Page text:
With physical book sales growing there has never been a better time to start collecting first editions, says Josh Stephenson.
A while back I picked up a second-hand copy of Haruki Murakami’s A Wild Sheep Chase – a fantastic read but that’s beside the point – and on one of the inner blank pages there was a note. The note simply said, ‘Here you go, handsome. A great place to start with Murakami and to chill with after our crazy wild goose chase. What a shower – R’.
Immediately my mind was racing with what this all meant. What was the nature of their goose chase? Was this a book passed between lovers? If so, why did he let it go? Did the relationship fall apart? Did it fall apart because of the aforementioned goose chase? Before the novel’s tale had even begun I was faced with an altogether different story.
This is one of the underappreciated pleasures of books – the history that comes with them. Reading a book is a tactile pleasure, you feel the paper on your skin as you leaf through the pages, but what is easily unconsidered is the many others who have done the same thing. Just think about the locations that book will have travelled to, the emotions it would have elicited and the satisfaction it brought. Now repeat that back time and time again until its inception as a first edition.
And it’s first edition books which have been enjoying a surge in popularity over the last decade. While many expected the eBook and the Kindle to bring about the demise of print, instead the physical novel saw a resurgence in 2016 with sales of printed books rising by 7% as consumers started to lose interest in the eBook format. This is a phenomenon akin to the boom in sales of vinyl records – people are opting for experience over convenience.
This has led to a boom in the price of first edition books. By far the most expensive would be F. Scott Fitzgerald’s The Great Gatsby which has seen the valuation of a good-conditioned first edition rise to £246,636, according to Stanley Gibbons’ Rare Book Index (stanleygibbonsplc.com). An astonishing figure which far outstrips its nearest competition, J. R. R. Tolkien’s The Hobbit, which comes in at a comparatively modest £60,000.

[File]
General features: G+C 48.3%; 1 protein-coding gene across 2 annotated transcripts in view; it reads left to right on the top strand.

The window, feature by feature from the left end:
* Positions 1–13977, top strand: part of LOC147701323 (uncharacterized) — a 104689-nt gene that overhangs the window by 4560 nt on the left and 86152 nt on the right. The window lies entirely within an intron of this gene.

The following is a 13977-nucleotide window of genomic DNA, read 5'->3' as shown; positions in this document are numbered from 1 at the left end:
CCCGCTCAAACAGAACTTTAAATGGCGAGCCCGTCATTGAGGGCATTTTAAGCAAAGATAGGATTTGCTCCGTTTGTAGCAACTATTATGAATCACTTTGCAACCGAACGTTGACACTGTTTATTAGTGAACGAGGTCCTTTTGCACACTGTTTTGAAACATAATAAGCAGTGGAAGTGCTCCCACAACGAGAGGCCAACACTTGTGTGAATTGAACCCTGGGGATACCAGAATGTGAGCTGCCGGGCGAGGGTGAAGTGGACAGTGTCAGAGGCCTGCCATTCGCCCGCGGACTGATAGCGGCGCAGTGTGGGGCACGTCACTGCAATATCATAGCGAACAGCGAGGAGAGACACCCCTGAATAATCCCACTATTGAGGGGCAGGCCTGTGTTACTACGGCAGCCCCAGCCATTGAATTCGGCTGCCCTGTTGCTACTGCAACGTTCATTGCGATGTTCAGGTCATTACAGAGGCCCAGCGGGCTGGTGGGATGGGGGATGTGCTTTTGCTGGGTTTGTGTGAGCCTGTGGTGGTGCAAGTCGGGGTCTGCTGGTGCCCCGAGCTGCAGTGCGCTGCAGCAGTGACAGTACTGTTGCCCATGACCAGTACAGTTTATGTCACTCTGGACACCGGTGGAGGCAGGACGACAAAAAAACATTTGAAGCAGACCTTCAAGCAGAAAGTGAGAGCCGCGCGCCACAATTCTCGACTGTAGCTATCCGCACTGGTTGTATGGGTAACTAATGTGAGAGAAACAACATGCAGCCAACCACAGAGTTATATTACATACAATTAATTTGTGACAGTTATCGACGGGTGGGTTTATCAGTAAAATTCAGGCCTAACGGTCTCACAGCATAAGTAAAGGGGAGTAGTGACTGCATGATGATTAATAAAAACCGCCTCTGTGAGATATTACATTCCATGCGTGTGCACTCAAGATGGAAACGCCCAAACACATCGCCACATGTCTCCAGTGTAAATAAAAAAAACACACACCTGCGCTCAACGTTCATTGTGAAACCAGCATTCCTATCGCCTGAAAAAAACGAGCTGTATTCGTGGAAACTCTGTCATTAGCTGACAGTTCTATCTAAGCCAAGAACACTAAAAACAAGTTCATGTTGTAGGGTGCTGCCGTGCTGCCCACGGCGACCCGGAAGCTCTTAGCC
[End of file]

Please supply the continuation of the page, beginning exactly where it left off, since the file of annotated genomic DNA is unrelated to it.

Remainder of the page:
These are at the upper end of the market and most classics can be bought for a few thousand pounds, but it is clear evidence the first editions market has never been stronger.
This has not been lost on the nation’s booksellers who have been enjoying the increasing interest, yet the appeal of the first edition has never been lost on them. “The first edition is the closest one can get to the author’s original idea. You can’t, in most cases, sit down with an author and go through their motivation for a book. So, if it is a book you admire then this acts not only as a monument to what it represents in its most embryonic state, but as a way to get inside the head of the author,” says Christiaan Jonkers, owner of the bookstore Jonkers Rare Books. “For instance, the author will have a significant say on the design of the first edition of the book and they will have a smaller say as the book gets reprinted and goes into paperback, foreign editions and so on.”
This is a view echoed by Richard Dawkins from the online book marketplace, AbeBooks, who believes a first edition is more than just a mere novel: “First editions are the cornerstone of book collecting. A first edition is a little piece of literary history, especially if the book has had some sort of social or cultural impact.
“It is common for a true first edition to be scarce, especially if it is the debut book from a particular author. As authors gain a following and become more popular, their print runs become larger. For example, there were only 500 copies of the first edition of Harry Potter & The Philosopher’s Stone but the later novels had first edition print runs in the millions.”